When African Americans do own homes, they are often worth significantly less than the homes that White Americans own. U.S. Department of Treasury data shows that on average, homes owned by White Americans are worth 2.5 times more than homes owned by African Americans. Several factors account for such a difference in home values. On average, African Americans live in neighborhoods with higher poverty rates, fewer resources, and fewer middle-class households than neighborhoods that White Americans live in. This is the case even when African Americans reach the middle class and beyond. For example, one study shows that the average affluent Black family lives in a neighborhood with a poverty rate of 14 percent. In contrast, the average affluent White family lives in a neighborhood with a poverty rate of 9 percent.
Further, homes owned by African Americans are often appraised at lower values than homes owned by White Americans, even when all other factors about the home are equal. This happens because of a combination of historical redlining to keep certain races out of certain neighborhoods, as well as racial bias built into the appraisal process. In recent months, such racist appraisal practices have received considerable media attention after a prominent African American professor reported a personal experience with a racially biased appraisal; there is also a new documentary film on the subject.
These differences in home ownership rates and home values fuel the racial wealth gap—and they impact African Americans in other areas of life. For example, the average value of the inheritance that White Americans receive is about $195,000, compared with an average inheritance value of about $100,000 for African Americans. Data from the Opportunity Insights project shows that 37 percent of African Americans who grow up in middle-class households fall out of the middle class as adults, compared with 25 percent of White Americans. This may be in part because middle-class African Americans have fewer economic resources to fall back on during challenging times. Thus, focusing on providing more opportunity in the housing market could be an important step toward providing more stability for the African American middle class, particularly in times such as these, while facing increased economic uncertainty.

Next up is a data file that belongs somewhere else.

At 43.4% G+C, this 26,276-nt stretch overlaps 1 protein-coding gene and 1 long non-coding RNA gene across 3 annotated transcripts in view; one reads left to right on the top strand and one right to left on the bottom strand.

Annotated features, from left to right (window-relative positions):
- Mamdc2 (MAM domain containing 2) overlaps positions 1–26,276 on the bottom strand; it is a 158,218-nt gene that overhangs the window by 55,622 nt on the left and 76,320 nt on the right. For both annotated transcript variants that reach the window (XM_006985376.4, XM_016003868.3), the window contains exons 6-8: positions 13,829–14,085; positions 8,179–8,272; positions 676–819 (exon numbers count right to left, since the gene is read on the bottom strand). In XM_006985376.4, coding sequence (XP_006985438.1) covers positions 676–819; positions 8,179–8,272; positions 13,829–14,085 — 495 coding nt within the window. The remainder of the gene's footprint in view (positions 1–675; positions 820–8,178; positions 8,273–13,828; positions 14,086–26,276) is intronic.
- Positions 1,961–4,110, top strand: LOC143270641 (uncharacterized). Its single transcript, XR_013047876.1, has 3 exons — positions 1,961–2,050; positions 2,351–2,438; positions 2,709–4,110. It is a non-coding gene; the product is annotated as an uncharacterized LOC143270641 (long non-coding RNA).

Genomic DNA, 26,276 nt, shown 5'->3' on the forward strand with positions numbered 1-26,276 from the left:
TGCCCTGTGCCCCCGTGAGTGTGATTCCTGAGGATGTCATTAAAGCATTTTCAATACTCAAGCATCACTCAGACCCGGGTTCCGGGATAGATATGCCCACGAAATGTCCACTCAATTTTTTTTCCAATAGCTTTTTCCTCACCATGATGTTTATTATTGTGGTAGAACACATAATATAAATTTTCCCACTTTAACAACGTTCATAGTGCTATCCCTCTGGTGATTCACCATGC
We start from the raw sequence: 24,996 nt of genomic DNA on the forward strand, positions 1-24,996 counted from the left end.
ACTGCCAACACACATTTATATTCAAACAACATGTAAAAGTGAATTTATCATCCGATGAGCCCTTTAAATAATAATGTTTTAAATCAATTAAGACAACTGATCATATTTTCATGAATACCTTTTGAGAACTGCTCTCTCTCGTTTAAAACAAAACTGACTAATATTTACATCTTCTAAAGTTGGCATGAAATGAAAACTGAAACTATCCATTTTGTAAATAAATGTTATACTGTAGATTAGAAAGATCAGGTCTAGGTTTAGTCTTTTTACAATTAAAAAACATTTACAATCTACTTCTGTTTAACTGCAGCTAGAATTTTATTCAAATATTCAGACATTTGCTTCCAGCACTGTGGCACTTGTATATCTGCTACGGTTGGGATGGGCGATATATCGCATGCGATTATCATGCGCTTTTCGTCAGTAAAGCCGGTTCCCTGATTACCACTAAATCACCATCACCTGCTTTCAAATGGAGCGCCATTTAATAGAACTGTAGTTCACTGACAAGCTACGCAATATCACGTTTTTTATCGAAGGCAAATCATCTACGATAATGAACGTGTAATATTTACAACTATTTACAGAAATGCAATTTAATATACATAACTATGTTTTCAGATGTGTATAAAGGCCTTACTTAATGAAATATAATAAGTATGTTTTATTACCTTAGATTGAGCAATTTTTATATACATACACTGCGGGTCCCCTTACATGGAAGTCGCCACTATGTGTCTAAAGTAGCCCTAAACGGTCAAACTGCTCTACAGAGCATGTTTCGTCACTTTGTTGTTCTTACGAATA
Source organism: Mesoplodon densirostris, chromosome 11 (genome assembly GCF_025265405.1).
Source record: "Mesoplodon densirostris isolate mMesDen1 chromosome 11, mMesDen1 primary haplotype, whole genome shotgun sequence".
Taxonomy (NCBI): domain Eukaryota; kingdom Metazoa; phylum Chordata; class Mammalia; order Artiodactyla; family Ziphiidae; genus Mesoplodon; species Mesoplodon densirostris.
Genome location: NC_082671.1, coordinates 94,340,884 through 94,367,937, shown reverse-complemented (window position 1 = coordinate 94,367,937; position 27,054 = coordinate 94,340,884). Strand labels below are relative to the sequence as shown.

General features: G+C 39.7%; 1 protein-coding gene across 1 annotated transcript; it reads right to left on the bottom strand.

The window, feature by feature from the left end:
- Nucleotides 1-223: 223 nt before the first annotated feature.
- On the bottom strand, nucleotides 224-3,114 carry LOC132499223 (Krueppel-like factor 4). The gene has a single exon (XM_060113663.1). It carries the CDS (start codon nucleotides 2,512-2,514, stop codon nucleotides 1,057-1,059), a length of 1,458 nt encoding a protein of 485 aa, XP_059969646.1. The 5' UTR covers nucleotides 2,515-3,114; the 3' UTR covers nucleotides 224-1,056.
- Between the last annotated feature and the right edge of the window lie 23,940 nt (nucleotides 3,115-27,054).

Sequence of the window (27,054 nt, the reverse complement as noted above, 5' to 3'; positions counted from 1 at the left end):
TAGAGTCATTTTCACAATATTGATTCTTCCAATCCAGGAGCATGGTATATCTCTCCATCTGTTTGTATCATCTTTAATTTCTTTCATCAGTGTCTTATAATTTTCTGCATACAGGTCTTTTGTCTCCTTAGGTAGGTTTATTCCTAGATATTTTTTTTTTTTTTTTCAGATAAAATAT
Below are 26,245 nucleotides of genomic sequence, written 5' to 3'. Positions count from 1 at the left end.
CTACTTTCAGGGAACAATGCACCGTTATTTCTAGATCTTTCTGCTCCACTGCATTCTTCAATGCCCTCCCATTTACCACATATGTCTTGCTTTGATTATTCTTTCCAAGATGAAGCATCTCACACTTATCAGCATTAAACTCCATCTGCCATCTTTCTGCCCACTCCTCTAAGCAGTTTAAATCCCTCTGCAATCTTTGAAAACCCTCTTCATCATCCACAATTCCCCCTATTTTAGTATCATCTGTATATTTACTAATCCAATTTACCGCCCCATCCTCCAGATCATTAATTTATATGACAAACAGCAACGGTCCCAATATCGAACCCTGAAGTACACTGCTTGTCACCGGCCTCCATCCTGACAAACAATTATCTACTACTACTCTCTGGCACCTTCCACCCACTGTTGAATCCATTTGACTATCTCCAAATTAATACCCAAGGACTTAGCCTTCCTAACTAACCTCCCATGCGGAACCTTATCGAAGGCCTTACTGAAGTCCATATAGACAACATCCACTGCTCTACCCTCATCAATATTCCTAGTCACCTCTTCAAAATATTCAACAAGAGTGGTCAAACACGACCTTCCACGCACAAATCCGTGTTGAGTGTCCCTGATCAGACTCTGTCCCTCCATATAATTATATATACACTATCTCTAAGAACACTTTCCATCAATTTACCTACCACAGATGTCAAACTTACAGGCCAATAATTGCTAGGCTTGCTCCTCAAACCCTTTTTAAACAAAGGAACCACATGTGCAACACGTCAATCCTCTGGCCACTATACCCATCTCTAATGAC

Focusing on providing more opportunity in the housing market could be an important step toward providing more stability for the African American middle class.Share on Twitter
There are already, across the country, good examples of programs doing just this. The Washington D.C. Home Ownership Assistance Program, for example, provides interest-free loans, gap financing, and assistance with closing costs for qualified borrowers. The program targets borrowers that earn incomes below 80 percent of the area median. The Michigan State Housing Development Authority is another such program that provides home loans and down payment assistance for borrowers below certain income levels. However, more such efforts, particularly at the federal level, and focusing specifically on African Americans, may be necessary to begin making up for the already significant and entrenched wealth gaps. Such programs, coupled with a renewed focus on national-level policies aimed at curbing discrimination in the lending and appraisal industries, could prove crucial to improving economic well-being for middle-class African Americans.
Jessica Welburn Paige is a behavioral/social scientist at the nonprofit, nonpartisan RAND Corporation. She uses qualitative methods to explore how African Americans navigate racism and discrimination and how they think about social mobility in the post–Civil Rights era. The writing of this commentary was generously supported by the RAND Center to Advance Racial Equity Policy.
Commentary gives RAND researchers a platform to convey insights based on their professional expertise and often on their peer-reviewed research and analysis.